Immunotherapy is simple in theory, but endlessly complex in practice.
This type of treatment uses the body’s immune system — a system designed to find and attack microscopic invaders — to kill cancer cells. But despite some incredible successes, there are many more questions to address about this therapy.
Why do some people respond to immunotherapy, while others do not? How can it be applied to solid tumors, which are more difficult to treat than the blood cancers it has been successful on so far? And perhaps most importantly, how can we prevent the potentially deadly side effects of immunotherapy treatments?
Answering these questions is the goal of the Bezos Family Immunotherapy Research Clinic, a new facility opening Monday at Seattle’s Fred Hutchinson Cancer Research Center. The clinic is named for the family of Amazon founder Jeff Bezos, who have donated about $30 million to immunotherapy research at Fred Hutch.
“The whole field of cellular immunotherapy is a new one,” said Dr. David Maloney, medical director of the new clinic and Fred Hutch’s medical director of Cellular Immunotherapy. “So far the biggest leads have been from this treatment called CAR T cells, and that’s where we modify T cells and use them to attack a target that’s on the tumor cell.”
And as new as immunotherapy is, a dedicated immunotherapy clinic is even more novel — this facility is the first and only one in the world.
The clinic is designed specifically to fuel the research of immunotherapy treatments, and will likely be a boon for Seattle’s Juno Therapeutics, a startup that spun out of Fred Hutch and licenses immunotherapy techniques produced in several Fred Hutch labs.
Early trials of CAR T cell therapy, such as Juno’s lymphoma drug JCAR017, have shown incredible potential — even sending patients with advanced, terminal cancers into remission. But they have also revealed a number of issues, including potentially deadly side effects. Juno’s most advanced clinical trial, studying the leukemia drug JCAR015, was suspended last month after two patients died from side effects, following three deaths in June.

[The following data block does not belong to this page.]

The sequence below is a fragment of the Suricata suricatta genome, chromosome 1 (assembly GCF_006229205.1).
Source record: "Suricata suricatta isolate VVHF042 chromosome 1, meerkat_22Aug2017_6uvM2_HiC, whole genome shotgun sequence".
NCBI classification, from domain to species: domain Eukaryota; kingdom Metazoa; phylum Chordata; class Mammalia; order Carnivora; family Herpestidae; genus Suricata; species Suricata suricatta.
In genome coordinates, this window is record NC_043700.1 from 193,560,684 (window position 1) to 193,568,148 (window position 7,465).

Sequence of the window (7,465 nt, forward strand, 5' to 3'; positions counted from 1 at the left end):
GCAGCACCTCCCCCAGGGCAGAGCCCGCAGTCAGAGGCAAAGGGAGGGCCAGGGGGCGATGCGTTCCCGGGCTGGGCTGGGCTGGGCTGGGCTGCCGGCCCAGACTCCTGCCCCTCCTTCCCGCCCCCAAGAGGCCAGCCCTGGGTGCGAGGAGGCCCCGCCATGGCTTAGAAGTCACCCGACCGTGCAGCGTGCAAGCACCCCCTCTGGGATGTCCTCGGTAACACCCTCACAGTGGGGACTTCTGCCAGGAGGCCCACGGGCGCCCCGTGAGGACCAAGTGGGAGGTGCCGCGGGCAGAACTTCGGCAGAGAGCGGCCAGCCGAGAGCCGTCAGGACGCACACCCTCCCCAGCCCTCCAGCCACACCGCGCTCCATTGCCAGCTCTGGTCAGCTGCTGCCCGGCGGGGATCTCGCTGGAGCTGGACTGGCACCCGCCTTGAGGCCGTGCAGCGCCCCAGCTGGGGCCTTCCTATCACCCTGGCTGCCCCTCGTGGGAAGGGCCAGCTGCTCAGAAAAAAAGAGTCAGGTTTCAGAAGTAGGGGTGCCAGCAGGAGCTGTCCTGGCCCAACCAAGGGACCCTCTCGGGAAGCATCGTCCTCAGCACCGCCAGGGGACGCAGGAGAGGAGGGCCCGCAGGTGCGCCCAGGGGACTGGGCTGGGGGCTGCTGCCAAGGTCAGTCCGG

Maloney said the new clinic will allow Fred Hutch to greatly expand its ability to run clinical trials, speeding up the process of developing these treatments and finding solutions to persistent issues.
The clinic is on the sixth floor of the Seattle Cancer Care Alliance building on the Fred Hutch campus, allowing researchers to take new developments from the lab to clinical trials much more quickly than currently possible, Maloney said. Data collected at the clinic will then return to Fred Hutch’s labs, to inform the next steps in developing new treatments.
“That’s the beauty of this clinic, is that it is really an enabling of bench-to-bedside research and it can speed up the delivery of this new kind of cancer therapies to patients with the disease,” he said.
There’s even a lab in the clinic itself, which “can help process the samples, help us look for the T cells, and things like that. Then those cells can be sent to the research labs, so it really makes the research easier for the researchers and the patients,” Maloney said.
The new clinic was also designed with patients in mind — the 9,222-square foot-space has 15 rooms where patients come in to receive their treatment and have other procedures done.
“Typically, patients may have to go to many places in the buildings to get their blood drawn, then to go someplace for an infusion, then someplace else for a bone marrow biopsy,” Maloney said. But in the new clinic, most of the things patients need can be done in their dedicated room, he said.
The clinic will more than double Fred Hutch’s clinical capacity. It has been operational since October, but is officially opening Monday. There are already twelve new trials anticipated for 2017, up from 5 this year. That includes four groundbreaking trials on solid tumors, which have proved difficult to treat with immunotherapy.
Maloney speaks more about the clinic and its mission in the video from Fred Hutch below.